Students will consider the use of the Internet as a research tool and learn how to use search engines more effectively. They then apply these new found skills to investigating popular myths about sexuality and contraception.
Students will discuss the concept of human rights and then learn how these ideas led to the drafting of the United Nations Convention on the Rights of the Child.
This lesson looks at the ways in which online gambling draws in youth and increases the risk that they will become problem gamblers.
This lesson looks at the increasing prominence of gambling in the media, particularly movies and television.
In this lesson students consider and discuss the trade-offs we all make on a daily basis between maintaining our privacy, and gaining access to information services.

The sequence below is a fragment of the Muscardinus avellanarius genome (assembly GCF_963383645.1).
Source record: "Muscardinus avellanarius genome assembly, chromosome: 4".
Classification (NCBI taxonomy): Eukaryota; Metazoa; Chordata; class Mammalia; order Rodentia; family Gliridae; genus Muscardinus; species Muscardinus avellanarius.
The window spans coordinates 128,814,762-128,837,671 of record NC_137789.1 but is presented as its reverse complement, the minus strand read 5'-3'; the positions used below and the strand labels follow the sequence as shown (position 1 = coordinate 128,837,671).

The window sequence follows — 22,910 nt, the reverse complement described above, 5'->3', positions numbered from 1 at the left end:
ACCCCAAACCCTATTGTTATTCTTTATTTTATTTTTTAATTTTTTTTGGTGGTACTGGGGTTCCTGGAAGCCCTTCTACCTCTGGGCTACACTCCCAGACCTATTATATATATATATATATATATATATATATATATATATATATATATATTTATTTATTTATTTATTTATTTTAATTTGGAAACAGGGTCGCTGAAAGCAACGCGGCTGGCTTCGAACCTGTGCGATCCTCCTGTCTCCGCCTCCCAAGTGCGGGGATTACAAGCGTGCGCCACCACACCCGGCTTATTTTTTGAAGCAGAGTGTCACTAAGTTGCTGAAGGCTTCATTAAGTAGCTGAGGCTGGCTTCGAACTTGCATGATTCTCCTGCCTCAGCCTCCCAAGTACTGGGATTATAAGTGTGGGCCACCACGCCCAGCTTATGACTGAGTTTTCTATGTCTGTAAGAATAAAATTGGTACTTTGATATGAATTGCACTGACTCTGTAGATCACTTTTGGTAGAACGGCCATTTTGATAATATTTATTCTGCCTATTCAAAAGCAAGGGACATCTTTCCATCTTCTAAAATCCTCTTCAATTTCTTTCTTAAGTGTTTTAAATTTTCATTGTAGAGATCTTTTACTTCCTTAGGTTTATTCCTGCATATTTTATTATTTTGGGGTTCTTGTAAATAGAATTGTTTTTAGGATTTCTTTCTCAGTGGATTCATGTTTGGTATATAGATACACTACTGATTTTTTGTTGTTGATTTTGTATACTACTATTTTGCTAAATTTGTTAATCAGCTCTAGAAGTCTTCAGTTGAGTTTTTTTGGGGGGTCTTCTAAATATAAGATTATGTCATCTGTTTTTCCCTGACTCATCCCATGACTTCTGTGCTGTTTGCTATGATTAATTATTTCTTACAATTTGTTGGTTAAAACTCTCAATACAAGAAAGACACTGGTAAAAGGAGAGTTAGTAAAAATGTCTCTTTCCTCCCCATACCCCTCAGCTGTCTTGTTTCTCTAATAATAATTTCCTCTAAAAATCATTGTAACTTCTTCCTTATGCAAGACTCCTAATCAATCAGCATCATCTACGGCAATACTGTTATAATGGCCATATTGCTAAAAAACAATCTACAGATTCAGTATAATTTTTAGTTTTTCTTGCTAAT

In this lesson, students are introduced to the idea that their gaming experiences may compromise their personal information.
In this lesson, students explore issues relating to privacy through a series of activities, surveys and quizzes. The unit begins with a quiz about access to personal information.
To introduce the issue of pornography for classroom discussion. To help students understand the difficulty in determining the sometimes very fine lines between erotica, freedom of expression, and sexual exploitation and to familiarize them with guidelines for making these distinctions.
This lesson makes students aware of online privacy issues, primarily those relating to giving out personal information on social networking Web sites such as Facebook. Students will learn to assess the various types of information they provide in Facebook profiles, along with the different levels of access.
The Information and Privacy Commissioner of Ontario has created three guides for teachers that help increase the understanding of open government and personal privacy. What Students Need to Know About Freedom of Information and Protection of Privacy has been created to provide an opportunity for teachers and their students to discuss why access to government-held information and personal privacy are important public values and how these values are reflected in our relationships with governments.